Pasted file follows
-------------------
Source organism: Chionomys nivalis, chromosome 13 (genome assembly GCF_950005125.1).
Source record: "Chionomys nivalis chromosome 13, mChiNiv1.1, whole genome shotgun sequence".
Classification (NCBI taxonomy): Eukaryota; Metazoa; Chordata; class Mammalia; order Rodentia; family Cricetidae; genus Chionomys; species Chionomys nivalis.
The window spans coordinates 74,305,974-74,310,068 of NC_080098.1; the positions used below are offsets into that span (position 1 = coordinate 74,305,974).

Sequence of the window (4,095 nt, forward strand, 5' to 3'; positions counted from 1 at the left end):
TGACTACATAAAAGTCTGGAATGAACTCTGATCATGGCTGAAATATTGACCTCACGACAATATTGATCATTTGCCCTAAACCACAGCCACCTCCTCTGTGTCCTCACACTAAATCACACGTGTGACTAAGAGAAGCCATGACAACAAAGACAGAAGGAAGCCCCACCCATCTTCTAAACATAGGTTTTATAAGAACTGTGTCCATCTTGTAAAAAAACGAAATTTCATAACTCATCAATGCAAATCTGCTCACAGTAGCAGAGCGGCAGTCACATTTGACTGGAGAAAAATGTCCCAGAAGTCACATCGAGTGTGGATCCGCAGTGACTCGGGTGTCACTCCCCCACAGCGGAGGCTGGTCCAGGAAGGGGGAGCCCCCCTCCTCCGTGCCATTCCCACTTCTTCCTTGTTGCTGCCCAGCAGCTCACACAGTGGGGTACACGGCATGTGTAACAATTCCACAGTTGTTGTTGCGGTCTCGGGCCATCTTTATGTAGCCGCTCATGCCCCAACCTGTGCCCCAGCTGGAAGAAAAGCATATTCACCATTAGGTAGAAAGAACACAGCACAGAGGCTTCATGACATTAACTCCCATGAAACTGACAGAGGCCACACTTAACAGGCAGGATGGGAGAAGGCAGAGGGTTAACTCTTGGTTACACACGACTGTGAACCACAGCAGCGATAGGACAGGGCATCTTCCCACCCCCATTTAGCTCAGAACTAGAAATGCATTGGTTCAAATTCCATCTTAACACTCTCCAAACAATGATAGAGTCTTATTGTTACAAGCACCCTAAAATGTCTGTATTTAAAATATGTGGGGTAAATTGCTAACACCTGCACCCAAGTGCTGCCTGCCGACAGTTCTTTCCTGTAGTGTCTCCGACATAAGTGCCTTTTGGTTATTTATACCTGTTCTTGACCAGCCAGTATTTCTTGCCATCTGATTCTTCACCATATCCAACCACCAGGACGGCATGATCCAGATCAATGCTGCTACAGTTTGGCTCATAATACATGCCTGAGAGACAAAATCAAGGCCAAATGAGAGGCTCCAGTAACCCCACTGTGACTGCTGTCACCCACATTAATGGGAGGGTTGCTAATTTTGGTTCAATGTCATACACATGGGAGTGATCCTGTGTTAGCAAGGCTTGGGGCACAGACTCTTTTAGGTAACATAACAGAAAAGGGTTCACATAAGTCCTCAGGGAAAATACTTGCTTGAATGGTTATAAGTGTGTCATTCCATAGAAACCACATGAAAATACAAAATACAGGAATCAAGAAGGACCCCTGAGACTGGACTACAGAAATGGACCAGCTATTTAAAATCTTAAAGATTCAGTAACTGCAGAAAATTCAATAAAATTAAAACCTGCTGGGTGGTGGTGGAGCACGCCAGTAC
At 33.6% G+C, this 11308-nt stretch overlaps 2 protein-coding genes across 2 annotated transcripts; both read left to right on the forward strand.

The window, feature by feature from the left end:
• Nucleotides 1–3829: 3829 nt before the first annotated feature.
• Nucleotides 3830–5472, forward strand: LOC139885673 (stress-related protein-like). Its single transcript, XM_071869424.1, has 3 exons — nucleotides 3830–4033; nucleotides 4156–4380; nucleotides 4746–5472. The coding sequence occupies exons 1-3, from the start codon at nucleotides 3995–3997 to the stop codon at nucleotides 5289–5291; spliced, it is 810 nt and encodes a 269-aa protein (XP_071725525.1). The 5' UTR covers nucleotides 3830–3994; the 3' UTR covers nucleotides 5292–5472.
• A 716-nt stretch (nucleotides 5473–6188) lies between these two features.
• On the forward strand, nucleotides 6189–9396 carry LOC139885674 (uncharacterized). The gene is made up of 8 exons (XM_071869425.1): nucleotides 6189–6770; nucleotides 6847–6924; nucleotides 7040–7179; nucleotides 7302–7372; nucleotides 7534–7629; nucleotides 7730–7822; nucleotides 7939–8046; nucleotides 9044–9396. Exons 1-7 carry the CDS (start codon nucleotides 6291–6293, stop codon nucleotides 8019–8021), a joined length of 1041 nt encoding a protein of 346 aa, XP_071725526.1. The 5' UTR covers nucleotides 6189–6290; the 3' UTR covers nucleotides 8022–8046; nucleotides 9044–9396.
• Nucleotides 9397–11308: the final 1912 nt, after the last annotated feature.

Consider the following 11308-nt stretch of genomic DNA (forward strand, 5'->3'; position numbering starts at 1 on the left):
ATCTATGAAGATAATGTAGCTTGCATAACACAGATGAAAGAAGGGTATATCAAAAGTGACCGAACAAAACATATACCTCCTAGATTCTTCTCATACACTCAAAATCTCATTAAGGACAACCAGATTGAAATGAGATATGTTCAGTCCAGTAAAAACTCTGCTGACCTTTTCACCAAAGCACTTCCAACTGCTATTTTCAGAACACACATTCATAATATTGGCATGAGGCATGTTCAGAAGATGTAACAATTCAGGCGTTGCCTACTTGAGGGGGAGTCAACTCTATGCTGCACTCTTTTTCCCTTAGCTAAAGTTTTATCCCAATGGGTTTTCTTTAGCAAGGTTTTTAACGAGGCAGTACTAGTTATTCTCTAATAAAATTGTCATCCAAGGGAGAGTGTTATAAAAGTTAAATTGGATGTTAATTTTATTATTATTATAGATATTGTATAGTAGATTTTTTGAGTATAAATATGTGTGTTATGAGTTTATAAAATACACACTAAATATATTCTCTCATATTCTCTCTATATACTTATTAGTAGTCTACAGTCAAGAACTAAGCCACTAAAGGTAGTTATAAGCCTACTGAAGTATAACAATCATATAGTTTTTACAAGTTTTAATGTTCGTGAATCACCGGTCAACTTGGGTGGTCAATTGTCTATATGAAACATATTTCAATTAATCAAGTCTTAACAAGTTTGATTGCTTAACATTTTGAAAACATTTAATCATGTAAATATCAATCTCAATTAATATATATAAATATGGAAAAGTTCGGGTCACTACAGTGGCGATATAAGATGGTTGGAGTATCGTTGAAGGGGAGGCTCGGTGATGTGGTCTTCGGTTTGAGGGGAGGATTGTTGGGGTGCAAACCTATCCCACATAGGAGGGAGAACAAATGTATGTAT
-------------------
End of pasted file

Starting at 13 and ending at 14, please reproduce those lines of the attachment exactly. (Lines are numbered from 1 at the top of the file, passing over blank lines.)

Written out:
• Nucleotides 9397–11308: the final 1912 nt, after the last annotated feature.

Consider the following 11308-nt stretch of genomic DNA (forward strand, 5'->3'; position numbering starts at 1 on the left):